What I mean by noticing how someone communicates has more to do with the way they are interacting during the conversation. In other words, if I were to simplistically categorize a common way that people converse, it would be to place them in one to three categories. 

The first category is the type of person who is a good listener, and the second category is the type of person who asks questions, followed by the third category of someone who has a balanced approach of both listening and asking questions. However, most people fall into the first two categories, and more often the majority play the role of listener.  

Consider some recent conversations you have had. Which of the three categories would you say you embodied from a communication perspective? Chances are good that you were the talker. In fact, it is much easier to play this role than it is to the be one asking questions. Why? Because when someone is asking you questions, they are typically thinking about how to actively engage with you. This takes both skill and effort, and not everyone is polished at doing this. Or, aware of the fact they have not fully developed their skills of asking questions yet. 

Let’s take a common situation you have or will find yourself in. You are at a social engagement, and you may or may not know the majority of the people there. Sure, you will easily be able to talk to the people you know, maybe not, but more importantly, how will you handle interacting with the people you have not met before? Do you have a common set of questions you will ask them? Perhaps a handful of them? What happens when you run out of the questions you will be asking the person? Do you wrap up the conversation and move on to talk to someone else?

Perhaps the person you were talking to was skilled at asking questions, and was able to go beyond the common set of questions you would typically ask. When you come across someone like this, the conversation tends to flow well, and you feel actively engaged in a lively discussion. If the questions you are fielding are about you, the conversation could go on for hours. However, in this scenario, are you aware of the fact you are not balancing out the conversation? Did you in fact ask any other questions other than your standard set of ones? 

Knowing that when you are in a conversation with someone who is advanced at being able to communicate well, you should observe the next time it happens how much you are contributing to the conversation. Did you hijack the conversation and make it a monologue about you? Many people do this unknowingly, and I’m always amazed by their lack of awareness of this occurring. Part of the reason this happens, is that it is commonly understood that people enjoy talking about themselves. So, when you tap into allowing them to do so, they will seemingly shut off their ability to realize they should sprinkle in asking the other person questions too. 

If you are noticing that you would like to attempt to have more balanced conversations, and perhaps alter your current communication style, here are some suggestions to help you to strive to do this.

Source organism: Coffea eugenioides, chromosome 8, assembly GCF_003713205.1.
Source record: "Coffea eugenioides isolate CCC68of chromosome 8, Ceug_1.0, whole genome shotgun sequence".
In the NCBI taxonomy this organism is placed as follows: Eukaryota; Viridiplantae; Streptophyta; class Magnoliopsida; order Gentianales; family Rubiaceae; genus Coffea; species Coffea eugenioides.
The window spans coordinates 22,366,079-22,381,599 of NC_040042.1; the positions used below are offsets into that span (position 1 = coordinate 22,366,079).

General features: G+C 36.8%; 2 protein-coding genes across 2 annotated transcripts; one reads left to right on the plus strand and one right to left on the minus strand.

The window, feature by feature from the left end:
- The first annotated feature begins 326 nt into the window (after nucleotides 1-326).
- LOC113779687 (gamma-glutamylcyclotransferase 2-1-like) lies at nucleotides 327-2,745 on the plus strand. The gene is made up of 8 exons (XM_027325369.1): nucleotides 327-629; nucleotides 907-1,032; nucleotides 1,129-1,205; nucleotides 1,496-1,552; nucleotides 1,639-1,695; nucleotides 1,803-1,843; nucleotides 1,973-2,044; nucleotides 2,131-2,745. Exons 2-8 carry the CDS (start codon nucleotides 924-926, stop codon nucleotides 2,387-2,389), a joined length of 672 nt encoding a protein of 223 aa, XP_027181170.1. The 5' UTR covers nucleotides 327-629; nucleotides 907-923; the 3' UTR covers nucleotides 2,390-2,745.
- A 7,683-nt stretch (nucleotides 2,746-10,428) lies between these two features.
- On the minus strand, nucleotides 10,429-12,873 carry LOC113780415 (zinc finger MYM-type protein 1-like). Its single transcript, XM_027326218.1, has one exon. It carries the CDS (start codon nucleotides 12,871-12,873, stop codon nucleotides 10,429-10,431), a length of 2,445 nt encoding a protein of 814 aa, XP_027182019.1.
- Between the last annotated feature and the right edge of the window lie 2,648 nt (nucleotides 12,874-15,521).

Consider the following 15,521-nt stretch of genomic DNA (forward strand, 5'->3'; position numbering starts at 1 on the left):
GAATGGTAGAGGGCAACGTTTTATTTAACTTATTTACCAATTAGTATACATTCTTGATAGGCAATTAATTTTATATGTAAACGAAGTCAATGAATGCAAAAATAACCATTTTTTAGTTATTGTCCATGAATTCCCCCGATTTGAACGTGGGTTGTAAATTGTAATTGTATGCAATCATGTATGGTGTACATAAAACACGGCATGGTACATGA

·      Intentionally develop questions you could ask either someone you know well, or perhaps don’t know well that are open ended ones that will require more than a one-word response. 

·      Practice weaving your questions into a conversation, and strive to get to the point where you don’t feel like you are awkwardly interjecting questions for the sake of including them in your conversation. 

·      Become aware of the time you are interacting with someone conversationally. If within the first 3-5 minutes you have been doing all of the talking, and have not asked the other person a question, you know its time for you to switch gears and start to ask the person you are talking to some questions too. 

·      When you ask someone how are they doing, are you only expecting a quick and courteous answer, or are you truly looking for them to provide you with more information? Of course, asking this question is situational, so if it’s going to be a question tossed out as you are passing them by, then a brief answer would be appropriate. Conversely, if you are asking someone “How are you?” when you both have time, make sure you provide enough time to allow them to reciprocate this question. Not everyone does this. 

·      Ask someone you trust, and if you are curious, about which conversational category you fall into. Please don’t get defensive with this person if you don’t like their response, and be sure to thank them for telling you about their observation of your communication style. 

·      Your mindset about becoming a more balanced communicator needs to be wide open.

·      It is critical that you will need to authentically be curious about asking questions with the intent of truly listening to what you are hearing. 

·      When you are actively listening, you will hear things being said that will naturally lead you to be able to ask additional questions. That’s if you want to keep the conversation going. 

·      If you are in, or want to be in a leadership role, it will be critical for you to master the art of being able to communicate well. There is plenty of information to consume to help you to become a more advanced or better communicator.

Mastering the ability to communicate well with others is at the top of my list of important skills that everyone should be working on. Yes, this is hard to do, but the rewards of being able to communicate at a higher level will be rewarding to you in so many new ways, and I can’t wait for you to find out what I mean by this. 

TAGS: #Communication #CommunicatingWithOthers #EffectivelyCommunicating #HowToCommunicateWellWithOthers #HowDoYouCommunicate #WhatsYourCommunicationStyle #Business #Leadership